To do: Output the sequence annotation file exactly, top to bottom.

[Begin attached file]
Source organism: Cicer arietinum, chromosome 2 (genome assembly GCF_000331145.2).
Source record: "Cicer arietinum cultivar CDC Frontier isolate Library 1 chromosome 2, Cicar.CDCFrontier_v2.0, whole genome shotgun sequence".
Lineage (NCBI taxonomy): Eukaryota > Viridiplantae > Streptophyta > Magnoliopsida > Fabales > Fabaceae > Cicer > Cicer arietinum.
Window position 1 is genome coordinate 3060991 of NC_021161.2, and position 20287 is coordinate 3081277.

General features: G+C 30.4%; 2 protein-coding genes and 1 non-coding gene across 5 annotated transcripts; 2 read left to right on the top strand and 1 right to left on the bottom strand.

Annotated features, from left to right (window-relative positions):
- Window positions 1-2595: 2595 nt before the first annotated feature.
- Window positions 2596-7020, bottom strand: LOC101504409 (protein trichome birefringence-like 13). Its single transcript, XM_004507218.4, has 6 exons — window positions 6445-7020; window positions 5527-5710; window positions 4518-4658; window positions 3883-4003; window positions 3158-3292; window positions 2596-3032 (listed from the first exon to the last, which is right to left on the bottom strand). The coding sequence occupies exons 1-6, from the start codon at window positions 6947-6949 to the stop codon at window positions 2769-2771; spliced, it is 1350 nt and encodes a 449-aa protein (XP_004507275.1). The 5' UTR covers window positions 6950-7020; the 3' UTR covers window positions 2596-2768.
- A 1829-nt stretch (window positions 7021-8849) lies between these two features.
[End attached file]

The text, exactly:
Source organism: Cicer arietinum, chromosome 2 (genome assembly GCF_000331145.2).
Source record: "Cicer arietinum cultivar CDC Frontier isolate Library 1 chromosome 2, Cicar.CDCFrontier_v2.0, whole genome shotgun sequence".
Lineage (NCBI taxonomy): Eukaryota > Viridiplantae > Streptophyta > Magnoliopsida > Fabales > Fabaceae > Cicer > Cicer arietinum.
Window position 1 is genome coordinate 3060991 of NC_021161.2, and position 20287 is coordinate 3081277.

General features: G+C 30.4%; 2 protein-coding genes and 1 non-coding gene across 5 annotated transcripts; 2 read left to right on the top strand and 1 right to left on the bottom strand.

Annotated features, from left to right (window-relative positions):
- Window positions 1-2595: 2595 nt before the first annotated feature.
- Window positions 2596-7020, bottom strand: LOC101504409 (protein trichome birefringence-like 13). Its single transcript, XM_004507218.4, has 6 exons — window positions 6445-7020; window positions 5527-5710; window positions 4518-4658; window positions 3883-4003; window positions 3158-3292; window positions 2596-3032 (listed from the first exon to the last, which is right to left on the bottom strand). The coding sequence occupies exons 1-6, from the start codon at window positions 6947-6949 to the stop codon at window positions 2769-2771; spliced, it is 1350 nt and encodes a 449-aa protein (XP_004507275.1). The 5' UTR covers window positions 6950-7020; the 3' UTR covers window positions 2596-2768.
- A 1829-nt stretch (window positions 7021-8849) lies between these two features.